Recalcitrant seeds are not only desiccation-sensitive, but also metabolically active. In contrast, orthodox seeds, owing to their dry state, are metabolically quiescent. Lowering the water content to a level that would preclude germination but facilitate vital metabolism has been suggested as a way to extend the life-span of recalcitrant seeds in hydrated storage. However, Daniel CÃÂ´me and FranÃÂ§oise Corbineau of the UniversitÃÂ© Pierre et Marie Curie in Paris, and we, have independently shown that this practice of partial dehydration curtails the seeds' storage life-span.
Current work by graduate students DÃÂ©on Erdey and Sharon Eggers in our laboratory suggests that slight dehydration stimulates the onset of germinative metabolism, thereby shortening the window of time before additional water is required by the seeds. To optimize storage life-span, just the opposite needs to happen: The onset and progression of germinative metabolism need to be delayed.
Recalcitrant seeds are so-named for a reason.
Storage at lowered temperatures might seem an obvious answer, because metabolic rate is slowed in the cold, but many species of tropical and subtropical origin are sensitive to chilling. And even when all the conditions for short- or medium-term hydrated storage have been optimized, most species of recalcitrant seeds face a further limiting factor--fungal infections.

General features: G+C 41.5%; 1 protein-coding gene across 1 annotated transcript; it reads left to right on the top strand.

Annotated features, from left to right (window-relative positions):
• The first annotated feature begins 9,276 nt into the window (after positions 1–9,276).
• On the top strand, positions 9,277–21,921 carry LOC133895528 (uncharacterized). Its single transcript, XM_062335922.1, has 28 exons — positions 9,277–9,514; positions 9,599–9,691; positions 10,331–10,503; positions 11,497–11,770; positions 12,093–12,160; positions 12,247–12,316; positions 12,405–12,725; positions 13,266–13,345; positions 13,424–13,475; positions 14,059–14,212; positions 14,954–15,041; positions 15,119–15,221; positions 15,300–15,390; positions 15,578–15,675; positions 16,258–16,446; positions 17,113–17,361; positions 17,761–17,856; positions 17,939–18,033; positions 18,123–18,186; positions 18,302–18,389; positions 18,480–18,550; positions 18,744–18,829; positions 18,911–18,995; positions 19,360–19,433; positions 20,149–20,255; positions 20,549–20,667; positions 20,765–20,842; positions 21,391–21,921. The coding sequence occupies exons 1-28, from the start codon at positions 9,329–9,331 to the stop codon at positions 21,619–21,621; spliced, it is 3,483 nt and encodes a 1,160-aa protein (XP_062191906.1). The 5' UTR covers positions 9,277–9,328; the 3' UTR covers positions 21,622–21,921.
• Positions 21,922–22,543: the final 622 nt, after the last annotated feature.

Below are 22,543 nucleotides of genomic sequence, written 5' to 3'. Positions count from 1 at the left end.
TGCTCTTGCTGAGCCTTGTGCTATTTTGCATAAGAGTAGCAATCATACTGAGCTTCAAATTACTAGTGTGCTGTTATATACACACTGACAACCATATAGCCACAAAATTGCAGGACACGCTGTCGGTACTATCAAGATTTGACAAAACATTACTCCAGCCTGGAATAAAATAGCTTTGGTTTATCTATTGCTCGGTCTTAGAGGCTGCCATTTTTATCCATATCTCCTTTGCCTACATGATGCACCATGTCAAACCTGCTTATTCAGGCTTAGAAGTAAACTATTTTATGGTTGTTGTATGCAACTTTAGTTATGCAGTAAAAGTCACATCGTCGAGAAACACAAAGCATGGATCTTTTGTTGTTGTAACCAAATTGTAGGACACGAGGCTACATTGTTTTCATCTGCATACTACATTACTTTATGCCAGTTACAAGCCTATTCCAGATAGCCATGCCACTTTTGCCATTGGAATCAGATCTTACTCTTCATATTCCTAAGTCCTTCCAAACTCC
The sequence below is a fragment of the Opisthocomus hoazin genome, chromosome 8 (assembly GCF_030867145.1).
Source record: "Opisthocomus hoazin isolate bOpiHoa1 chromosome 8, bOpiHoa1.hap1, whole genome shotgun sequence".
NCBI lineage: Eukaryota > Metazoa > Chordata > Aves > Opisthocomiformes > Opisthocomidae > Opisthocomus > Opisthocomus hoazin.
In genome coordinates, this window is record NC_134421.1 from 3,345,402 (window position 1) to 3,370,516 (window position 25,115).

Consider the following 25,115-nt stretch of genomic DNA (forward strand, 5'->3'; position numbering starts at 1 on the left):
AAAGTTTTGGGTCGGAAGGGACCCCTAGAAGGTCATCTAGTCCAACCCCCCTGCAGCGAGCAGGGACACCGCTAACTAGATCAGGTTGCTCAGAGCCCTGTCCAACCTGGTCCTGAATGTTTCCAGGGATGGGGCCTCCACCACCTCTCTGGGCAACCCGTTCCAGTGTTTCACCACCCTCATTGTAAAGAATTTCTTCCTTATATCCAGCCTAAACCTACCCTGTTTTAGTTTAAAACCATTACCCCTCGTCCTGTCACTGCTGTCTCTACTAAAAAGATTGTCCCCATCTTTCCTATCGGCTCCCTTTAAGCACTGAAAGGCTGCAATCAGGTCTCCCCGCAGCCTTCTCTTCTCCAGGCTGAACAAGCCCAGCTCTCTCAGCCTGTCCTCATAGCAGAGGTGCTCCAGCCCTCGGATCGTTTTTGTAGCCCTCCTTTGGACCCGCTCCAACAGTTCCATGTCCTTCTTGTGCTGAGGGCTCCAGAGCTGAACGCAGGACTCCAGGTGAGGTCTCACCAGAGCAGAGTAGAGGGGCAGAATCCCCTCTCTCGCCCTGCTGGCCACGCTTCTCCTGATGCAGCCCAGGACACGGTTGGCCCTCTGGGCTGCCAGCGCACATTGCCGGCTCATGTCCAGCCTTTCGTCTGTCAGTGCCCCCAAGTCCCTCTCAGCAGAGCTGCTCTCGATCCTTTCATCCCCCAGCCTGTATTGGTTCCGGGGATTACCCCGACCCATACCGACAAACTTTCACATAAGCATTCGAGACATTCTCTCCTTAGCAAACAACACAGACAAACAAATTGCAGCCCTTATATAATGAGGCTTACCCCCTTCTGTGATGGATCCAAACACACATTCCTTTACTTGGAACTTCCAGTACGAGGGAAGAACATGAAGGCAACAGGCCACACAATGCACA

Seed-associated fungi are ubiquitous and pose a prodigious problem: They use seed tissues as their source of nutrition. As a result, the seeds rapidly weaken and die. With graduate student Claudia Calistru and others, we showed that if the seed's fungal load can be reduced or eliminated, then seed storage life-span can be doubled or even quadrupled, depending on the species. Although promising, even this advance is not enough for useful long-term storage of highly recalcitrant seeds.
We also have been pursuing another strategy for halting germinative metabolism in order to increase storage times:...